Whatever you do online it would be safe to you to assume someone is watching your every move. Be safe unless you are really, really good rest assured you can be exposed. So, don’t do anything you would not do offline out in the real world.

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11 Comments

  1. Pedro Gorosviba says:

    INTERNET (inter-networking), obviously no privacy there since its all about connecting with others. Only guaranteed way to keep your privacy is to stay off the net. (the Obama Bin Laden way). Interesting that some cyber-security gurus like John McAfee use kambudzi. for mobile phones, to try to manage NSA hacks kkkkkk

  2. Dee says:

    I just checked my IP address at http://iknowwhatyoudownload.com/en/peer/ and was shocked to find a list of torrents which I supposedly downloaded this month! What surprised me most is the fact that between Dec 15-Dec 29 my wifi was down due to a technical fault, but during that period I noticed downloads of torrents.

    1. Shiri says:

      Tru I checked the webbie it’s a fraud
      I love my porn but all I see is ana Arrow, Gotham handione ma cartoon

    2. Garikai Dzoma says:

      The service attributes downloads to IP addresses. You can be certain on Dec 15-29 someone using the IP address that you were using when you made the check. If you are a residential user you are almost certainly getting a dynamic IP. Before you jump for joy you can also be certain that your ISP knows who was using what IP at any given time.

      1. B says:

        I just checked my IP address via the link provided and the list of “alleged” torrents I “allegedly” “downloaded” this month is not any of the ones I downloaded, not to mention my internet is not fast enough to download a 4,2gb movie in 6 hours leading me to the inevitable conclusion that the site a tad bit bogus; As I was made to understand my IP address according to my ISP is static (I asked them and when I check using online find my IP tools I keep getting the same IP) so which would mean either my ISP is not being straight forward with me, or I was hacked or the website is as dodgy as those fake prophets who can conjure up a prophecy that is broad and bound to entangle someone, like saying I see dark cloud before you, there was a death in the family, it just randomly gives popular movie titles and TV series and hope to spook you that I knew what you downloaded last summer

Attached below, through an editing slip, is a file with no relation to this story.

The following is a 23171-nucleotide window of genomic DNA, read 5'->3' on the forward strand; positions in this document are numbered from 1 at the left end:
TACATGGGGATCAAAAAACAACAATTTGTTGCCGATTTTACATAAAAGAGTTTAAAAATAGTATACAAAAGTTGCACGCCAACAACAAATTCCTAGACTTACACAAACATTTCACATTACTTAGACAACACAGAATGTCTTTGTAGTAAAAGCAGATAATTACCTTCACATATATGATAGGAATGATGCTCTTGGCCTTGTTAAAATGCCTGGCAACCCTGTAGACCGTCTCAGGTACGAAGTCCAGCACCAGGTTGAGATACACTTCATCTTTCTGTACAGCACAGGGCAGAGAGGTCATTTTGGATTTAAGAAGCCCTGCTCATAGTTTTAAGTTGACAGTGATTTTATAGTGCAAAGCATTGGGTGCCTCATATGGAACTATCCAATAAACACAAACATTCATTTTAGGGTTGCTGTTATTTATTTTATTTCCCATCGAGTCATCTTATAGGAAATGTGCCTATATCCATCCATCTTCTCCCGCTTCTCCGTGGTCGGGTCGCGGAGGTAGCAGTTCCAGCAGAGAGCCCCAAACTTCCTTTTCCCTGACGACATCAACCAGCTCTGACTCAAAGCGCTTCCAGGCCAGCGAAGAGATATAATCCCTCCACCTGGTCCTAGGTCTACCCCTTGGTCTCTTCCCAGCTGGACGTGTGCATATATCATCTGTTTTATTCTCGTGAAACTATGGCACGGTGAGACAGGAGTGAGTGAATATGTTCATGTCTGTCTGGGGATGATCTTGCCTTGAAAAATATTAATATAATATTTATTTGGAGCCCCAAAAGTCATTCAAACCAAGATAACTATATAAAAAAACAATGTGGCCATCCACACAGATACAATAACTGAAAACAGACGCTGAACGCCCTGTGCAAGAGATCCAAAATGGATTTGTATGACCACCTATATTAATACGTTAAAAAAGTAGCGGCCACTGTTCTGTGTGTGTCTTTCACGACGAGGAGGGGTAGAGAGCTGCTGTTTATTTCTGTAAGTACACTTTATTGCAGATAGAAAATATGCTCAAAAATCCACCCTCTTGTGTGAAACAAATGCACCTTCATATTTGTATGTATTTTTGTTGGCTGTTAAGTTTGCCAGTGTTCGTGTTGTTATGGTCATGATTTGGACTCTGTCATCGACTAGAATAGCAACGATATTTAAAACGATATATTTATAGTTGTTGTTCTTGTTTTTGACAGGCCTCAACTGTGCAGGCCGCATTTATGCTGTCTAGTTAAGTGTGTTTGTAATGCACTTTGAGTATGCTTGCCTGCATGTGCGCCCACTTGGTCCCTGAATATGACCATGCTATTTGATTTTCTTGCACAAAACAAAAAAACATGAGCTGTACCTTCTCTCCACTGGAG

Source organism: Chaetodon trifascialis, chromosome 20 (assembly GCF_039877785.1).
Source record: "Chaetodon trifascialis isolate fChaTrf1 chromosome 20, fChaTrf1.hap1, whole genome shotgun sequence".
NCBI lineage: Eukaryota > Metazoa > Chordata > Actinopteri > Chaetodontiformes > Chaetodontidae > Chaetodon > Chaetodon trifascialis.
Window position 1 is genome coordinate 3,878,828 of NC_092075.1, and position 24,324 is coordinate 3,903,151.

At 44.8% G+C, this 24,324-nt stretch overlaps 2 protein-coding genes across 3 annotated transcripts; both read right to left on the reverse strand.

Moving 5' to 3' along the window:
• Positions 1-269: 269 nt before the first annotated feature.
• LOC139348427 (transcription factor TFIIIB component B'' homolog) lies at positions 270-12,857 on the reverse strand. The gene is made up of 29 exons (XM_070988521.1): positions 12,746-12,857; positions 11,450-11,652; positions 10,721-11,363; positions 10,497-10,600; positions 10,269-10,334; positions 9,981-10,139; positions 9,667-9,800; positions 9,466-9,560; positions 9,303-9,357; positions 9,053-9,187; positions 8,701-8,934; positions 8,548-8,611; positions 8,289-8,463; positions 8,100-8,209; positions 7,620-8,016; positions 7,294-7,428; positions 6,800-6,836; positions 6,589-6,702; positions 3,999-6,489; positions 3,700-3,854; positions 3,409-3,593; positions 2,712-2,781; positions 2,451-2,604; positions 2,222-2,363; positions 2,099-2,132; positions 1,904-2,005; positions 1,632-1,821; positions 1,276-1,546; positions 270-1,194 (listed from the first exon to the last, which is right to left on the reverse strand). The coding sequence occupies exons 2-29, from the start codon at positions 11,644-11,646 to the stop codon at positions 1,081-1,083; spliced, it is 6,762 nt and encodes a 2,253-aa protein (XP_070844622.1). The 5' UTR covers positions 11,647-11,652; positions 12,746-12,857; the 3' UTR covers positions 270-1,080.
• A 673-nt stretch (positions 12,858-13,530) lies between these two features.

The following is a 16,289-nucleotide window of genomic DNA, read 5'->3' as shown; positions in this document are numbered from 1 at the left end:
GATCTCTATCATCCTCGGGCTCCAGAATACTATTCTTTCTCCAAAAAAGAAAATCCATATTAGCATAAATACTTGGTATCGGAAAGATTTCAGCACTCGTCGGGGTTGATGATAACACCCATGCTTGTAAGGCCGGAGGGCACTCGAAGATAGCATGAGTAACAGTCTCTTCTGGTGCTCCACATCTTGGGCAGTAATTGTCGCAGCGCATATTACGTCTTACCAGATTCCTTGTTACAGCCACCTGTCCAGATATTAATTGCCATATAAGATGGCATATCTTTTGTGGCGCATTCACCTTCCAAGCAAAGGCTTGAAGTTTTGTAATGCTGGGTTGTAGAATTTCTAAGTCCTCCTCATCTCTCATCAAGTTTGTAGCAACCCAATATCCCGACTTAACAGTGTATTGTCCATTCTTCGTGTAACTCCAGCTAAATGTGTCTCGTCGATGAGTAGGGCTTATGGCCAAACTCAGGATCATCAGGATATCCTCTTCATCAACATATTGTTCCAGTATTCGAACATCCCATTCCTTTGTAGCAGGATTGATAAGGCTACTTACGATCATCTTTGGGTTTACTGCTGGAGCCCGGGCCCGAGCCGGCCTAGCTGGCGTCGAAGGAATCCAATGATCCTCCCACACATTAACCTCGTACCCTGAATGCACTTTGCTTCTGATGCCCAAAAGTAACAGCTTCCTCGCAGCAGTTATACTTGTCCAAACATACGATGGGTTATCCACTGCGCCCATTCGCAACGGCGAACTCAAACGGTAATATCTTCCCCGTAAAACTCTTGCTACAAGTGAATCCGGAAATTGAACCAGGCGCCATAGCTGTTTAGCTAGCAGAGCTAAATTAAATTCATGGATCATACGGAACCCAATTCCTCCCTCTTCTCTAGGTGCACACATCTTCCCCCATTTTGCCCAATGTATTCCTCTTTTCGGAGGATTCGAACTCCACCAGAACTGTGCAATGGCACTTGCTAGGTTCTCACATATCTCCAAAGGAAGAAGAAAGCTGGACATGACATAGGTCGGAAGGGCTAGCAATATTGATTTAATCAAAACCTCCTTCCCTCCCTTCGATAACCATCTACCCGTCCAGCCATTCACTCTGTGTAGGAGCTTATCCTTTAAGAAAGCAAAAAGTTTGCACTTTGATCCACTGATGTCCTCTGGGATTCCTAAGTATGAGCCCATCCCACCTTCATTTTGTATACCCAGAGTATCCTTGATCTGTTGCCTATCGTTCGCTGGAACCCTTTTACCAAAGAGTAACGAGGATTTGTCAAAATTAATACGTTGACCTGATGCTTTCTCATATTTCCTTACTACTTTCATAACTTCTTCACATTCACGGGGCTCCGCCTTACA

~B

        PS and for the fun of it I checked using my other ISP and got a different set of torrents but strangely enough I never use this ISP for torrents since it is an ultra limited data package.

  3. kilotango says:

    I think things are changing Garikai. since Snowden exposed everything on what the NSA “could” do.. vendors understand that their users are seriously security conscious and expect certain standards to be in place. Site hacks have made people understand why hashing and salting of passwords is now standard practice. and icloud/twitter hacks have made people aware of things like two factor authentication.

    thanks to local social movements, most people know what a VPN is, and why its used.
    HTTPS is now more common than ever before, and even becoming a basic requirement for sites that use logins.

    Security by obscurity was the way of doing things before, but not anymore.

    Its one thing if you are specifically targeted like Artem Vaulin was, that guy was literally caught, but had nothing to tie everything together with.. until his itunes purchase happened. but this guy had hawks watching every movement. it wasnt a random find and he got busted.

    1. Chief says:

      The writers concern are for reckless internet users.similar to those who terrorize people hidding their number hanzi hee ndamufiksa

  4. Chief says:

    In this age no one knows you better than the internet. Even your husband does not,just check adverts that pops at ypur browser, they say a lot about your relationship with the internet.
    Any device that connects to the internet does that using an address. Bingo that’s how the internet is created for starters. My advice If you want to post funny stuff.
    1. Buy a laptop from boys dzemustreet using bond notes.
    2. Connect to zol hotspot using bond notes make sure the cctv is not working
    3. Open only the link you want to use for your nusty stuff(no emails or news feeds)
    4. Then burn the laptop or device

    That way you may be safe, but not guaranteed.
    This is impossible for most of our level 1 computer geeks in our country.

  5. jekyll says:

    If you’re looking for anonymity TOR should be your best friend. And if you’re a mobile user you can use orbot and orfox.

  6. B says:

    Do VPNs work? ? The way I understand being an ultra low level computer geek is they hide your IP correct?correct but do they mask your IP from your ISP?

    1. Garikai Dzoma says:

      They work but you need more measures. For example disable cookie tracking otherwise if someone is patient enough they will eventually know it was you because you will make a mistake.